Let’s follow that with this extended quotation from an interview with William Gibson in the Paris Review of Summer 2011, in answer to the question “where did Cyberspace come from?”:

I was painfully aware that I lacked an arena for my science fiction. The spaceship had been where science fiction had happened for a very long time, even in the writing of much hipper practitioners like Samuel Delany. The spaceship didn’t work for me, viscerally. I know from some interviews of Ballard’s that it didn’t work for him either. His solution was to treat Earth as the alien planet and perhaps to treat one’s fellow humans as though they were aliens. But that didn’t work for me. I knew I wouldn’t be able to function in a purely Ballardian universe. So I needed something to replace outer space and the spaceship.

I was walking around Vancouver, aware of that need, and I remember walking past a video arcade, which was a new sort of business at that time, and seeing kids playing those old-fashioned console-style plywood video games. The games had a very primitive graphic representation of space and perspective. Some of them didn’t even have perspective but were yearning toward perspective and dimensionality. Even in this very primitive form, the kids who were playing them were so physically involved, it seemed to me that what they wanted was to be inside the games, within the notional space of the machine. The real world had disappeared for them—it had completely lost its importance. They were in that notional space, and the machine in front of them was the brave new world.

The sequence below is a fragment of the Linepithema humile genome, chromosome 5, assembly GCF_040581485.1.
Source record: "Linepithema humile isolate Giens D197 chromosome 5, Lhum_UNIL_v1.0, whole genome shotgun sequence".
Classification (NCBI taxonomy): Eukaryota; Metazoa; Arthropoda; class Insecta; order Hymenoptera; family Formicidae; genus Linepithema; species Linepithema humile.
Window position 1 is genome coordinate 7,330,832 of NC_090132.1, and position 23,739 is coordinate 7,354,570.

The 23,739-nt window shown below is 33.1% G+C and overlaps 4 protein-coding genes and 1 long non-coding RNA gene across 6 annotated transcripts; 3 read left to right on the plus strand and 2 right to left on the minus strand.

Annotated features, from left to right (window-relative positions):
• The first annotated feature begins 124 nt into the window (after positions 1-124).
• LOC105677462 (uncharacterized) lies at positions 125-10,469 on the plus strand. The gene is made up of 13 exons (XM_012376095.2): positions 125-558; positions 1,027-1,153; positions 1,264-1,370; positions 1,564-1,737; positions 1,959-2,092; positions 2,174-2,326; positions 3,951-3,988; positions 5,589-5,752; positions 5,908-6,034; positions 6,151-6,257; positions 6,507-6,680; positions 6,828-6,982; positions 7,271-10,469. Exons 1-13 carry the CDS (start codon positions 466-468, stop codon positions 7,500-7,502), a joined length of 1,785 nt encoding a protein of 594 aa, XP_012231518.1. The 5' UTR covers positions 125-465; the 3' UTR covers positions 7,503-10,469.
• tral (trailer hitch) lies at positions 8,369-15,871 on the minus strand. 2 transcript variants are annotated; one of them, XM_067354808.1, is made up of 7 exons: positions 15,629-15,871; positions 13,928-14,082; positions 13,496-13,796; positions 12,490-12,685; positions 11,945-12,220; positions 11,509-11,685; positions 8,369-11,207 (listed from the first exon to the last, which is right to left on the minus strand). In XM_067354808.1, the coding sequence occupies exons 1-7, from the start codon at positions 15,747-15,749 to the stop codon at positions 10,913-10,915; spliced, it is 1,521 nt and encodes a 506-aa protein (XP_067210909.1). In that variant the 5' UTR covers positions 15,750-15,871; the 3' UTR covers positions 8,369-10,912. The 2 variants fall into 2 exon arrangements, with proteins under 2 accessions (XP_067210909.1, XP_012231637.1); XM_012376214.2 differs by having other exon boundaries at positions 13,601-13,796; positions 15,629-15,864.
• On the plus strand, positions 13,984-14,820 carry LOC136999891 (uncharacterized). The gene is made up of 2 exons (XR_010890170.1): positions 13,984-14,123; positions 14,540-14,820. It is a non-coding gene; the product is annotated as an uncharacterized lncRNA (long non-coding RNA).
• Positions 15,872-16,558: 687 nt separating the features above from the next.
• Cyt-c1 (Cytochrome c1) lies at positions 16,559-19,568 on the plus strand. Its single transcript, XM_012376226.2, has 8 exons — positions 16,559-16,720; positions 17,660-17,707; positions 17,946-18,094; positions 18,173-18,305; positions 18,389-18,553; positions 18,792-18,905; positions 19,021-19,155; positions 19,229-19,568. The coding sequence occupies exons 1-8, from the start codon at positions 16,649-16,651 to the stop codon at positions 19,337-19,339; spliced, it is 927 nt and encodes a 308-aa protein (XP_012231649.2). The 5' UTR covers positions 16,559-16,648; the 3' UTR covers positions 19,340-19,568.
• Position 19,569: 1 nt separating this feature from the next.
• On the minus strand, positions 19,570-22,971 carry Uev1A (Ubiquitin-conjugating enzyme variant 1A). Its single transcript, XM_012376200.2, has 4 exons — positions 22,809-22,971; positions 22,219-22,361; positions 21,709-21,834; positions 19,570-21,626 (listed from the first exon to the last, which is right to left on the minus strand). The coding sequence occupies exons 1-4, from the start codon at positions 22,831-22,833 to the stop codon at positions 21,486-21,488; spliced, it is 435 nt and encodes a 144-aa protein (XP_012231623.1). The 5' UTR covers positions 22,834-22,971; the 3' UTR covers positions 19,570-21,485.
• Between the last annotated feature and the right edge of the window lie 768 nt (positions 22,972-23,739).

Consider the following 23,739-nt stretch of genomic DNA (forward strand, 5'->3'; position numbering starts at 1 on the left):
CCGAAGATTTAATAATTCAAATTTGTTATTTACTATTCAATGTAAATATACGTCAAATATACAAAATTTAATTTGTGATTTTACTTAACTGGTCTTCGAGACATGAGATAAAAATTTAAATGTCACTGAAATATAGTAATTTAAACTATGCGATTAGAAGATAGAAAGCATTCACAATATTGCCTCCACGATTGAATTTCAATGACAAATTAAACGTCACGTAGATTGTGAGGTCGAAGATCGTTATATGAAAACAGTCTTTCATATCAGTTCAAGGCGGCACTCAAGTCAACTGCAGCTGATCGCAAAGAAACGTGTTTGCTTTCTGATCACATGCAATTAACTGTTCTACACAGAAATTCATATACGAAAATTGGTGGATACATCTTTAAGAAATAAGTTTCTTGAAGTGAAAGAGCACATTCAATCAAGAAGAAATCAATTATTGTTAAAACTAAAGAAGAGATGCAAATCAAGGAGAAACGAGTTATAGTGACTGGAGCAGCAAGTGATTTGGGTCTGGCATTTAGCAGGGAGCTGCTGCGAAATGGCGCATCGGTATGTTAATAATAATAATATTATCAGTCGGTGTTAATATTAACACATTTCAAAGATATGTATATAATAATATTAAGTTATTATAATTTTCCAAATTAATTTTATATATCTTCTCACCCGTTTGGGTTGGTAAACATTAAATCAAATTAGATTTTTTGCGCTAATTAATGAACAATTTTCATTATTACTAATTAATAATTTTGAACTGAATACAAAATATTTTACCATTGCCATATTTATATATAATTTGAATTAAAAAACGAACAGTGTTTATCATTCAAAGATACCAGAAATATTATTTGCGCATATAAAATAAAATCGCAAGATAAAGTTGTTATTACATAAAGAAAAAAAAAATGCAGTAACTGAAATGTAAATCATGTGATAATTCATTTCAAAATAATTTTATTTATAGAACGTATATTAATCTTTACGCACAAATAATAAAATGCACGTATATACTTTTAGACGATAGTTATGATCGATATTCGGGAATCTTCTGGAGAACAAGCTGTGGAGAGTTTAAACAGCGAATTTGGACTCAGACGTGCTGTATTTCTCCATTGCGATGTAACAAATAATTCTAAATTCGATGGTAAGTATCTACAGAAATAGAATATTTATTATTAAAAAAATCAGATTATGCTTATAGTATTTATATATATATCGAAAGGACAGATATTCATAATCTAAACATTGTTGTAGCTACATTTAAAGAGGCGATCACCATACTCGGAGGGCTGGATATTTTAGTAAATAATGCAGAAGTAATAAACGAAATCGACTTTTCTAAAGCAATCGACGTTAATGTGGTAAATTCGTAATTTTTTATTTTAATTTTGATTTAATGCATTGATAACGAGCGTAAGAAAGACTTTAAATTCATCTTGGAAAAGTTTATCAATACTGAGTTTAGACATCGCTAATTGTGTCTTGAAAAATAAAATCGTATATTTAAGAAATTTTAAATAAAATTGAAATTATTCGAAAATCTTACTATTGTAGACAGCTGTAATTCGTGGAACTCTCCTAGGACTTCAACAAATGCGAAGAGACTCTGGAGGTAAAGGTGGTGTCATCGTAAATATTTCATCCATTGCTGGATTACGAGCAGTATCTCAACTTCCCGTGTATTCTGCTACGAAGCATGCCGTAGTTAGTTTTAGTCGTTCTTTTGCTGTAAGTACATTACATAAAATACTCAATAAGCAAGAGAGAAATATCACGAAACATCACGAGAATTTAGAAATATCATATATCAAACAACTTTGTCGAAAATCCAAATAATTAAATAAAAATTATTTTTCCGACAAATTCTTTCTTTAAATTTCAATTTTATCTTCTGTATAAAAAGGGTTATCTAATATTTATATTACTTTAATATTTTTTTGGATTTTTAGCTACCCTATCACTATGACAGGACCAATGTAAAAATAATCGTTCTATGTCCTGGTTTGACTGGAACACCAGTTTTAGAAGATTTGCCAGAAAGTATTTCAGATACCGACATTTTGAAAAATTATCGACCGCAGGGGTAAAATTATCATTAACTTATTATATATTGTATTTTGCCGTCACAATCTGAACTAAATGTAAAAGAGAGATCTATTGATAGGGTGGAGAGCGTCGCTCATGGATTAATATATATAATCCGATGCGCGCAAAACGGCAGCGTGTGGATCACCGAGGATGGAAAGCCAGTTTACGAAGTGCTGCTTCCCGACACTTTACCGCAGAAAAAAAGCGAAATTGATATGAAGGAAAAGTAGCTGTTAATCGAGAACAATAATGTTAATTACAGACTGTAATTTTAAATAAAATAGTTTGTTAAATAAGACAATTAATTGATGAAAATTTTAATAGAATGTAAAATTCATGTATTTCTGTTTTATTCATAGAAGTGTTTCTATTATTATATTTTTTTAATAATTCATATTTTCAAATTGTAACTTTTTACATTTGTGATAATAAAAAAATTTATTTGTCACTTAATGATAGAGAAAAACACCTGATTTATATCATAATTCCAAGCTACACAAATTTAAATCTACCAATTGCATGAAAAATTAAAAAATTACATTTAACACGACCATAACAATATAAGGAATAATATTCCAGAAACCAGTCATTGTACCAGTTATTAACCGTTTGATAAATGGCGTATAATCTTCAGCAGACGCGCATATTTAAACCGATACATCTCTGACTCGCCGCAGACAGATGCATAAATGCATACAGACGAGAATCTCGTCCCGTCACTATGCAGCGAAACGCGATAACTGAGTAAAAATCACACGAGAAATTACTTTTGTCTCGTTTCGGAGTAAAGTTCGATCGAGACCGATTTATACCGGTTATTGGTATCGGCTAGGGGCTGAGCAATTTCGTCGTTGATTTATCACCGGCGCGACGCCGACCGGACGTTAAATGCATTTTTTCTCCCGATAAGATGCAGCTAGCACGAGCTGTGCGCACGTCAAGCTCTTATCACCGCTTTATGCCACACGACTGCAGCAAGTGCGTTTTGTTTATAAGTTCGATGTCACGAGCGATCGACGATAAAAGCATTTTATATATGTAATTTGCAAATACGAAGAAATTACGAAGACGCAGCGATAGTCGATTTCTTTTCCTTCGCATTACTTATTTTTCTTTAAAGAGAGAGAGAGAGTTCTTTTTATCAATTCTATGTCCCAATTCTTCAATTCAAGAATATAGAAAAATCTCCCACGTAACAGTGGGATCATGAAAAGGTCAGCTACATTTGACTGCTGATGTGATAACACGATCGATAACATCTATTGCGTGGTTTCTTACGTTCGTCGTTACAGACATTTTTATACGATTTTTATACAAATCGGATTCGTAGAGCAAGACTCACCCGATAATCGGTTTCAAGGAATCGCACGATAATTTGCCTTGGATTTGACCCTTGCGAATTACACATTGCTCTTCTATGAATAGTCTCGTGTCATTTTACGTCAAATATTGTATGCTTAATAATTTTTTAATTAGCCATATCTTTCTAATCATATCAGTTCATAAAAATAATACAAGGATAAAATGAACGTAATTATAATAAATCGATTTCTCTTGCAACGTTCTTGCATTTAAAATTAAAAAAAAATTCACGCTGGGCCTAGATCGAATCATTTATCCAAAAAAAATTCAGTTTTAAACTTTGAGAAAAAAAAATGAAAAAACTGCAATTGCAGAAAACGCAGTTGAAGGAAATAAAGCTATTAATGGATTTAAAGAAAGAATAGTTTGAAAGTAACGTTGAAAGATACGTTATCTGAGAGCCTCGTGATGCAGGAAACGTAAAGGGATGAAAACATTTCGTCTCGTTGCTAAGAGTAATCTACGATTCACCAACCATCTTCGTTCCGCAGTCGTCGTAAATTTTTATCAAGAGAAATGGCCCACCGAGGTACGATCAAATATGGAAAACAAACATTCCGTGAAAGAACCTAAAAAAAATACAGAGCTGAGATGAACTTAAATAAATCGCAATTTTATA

The only computers I’d ever seen in those days were things the size of the side of a barn. And then one day, I walked by a bus stop and there was an Apple poster. The poster was a photograph of a businessman’s jacketed, neatly cuffed arm holding a life-size representation of a real-life computer that was not much bigger than a laptop is today. Everyone is going to have one of these, I thought, and everyone is going to want to live inside them. And somehow I knew that the notional space behind all of the computer screens would be one single universe.

So here we see the process of Gibson’s realisation that soon we would all be living inside these spaces, as the mainframe reduced down a PC; with the delightfully playful image of the arcade, Narnia-cupboard-like, as linking device. (The parallel: the number of contemporary geeks whose technological yearnings began in the primitive perspective of home consoles like the ZX Spectrum or Commodore 64.)

We used to posit this space, the network, the notional space, as being elsewhere, the other side of the screen. But increasingly we have these images of the machine as something that surrounds us, that we live inside, within. As something that enfolds us.

Writing about Where The F**k Was I?, I invoked the architecture of “the abstract machine: the digital networks, access points, substations and relay points, datacenters and fiber rings.” This should be extended up and out, to the 30-pointed star of the GPS system, a superstructure twenty-five thousand miles across that we are all living inside, even if its columns and pediments are invisible to the naked eye.

The “abstract machine” is Deleuze and Guattari’s term for the sum of all machines—in their terminology, this includes the body, society, language, interpretation: like the rhizome it stands both for the sum and its parts. So the network too is one of these abstract machines: a mainframe, a terminal, a laptop, a wireless LAN, a string of satellites. And us too, living inside the machine, a part of the network.

That notional space.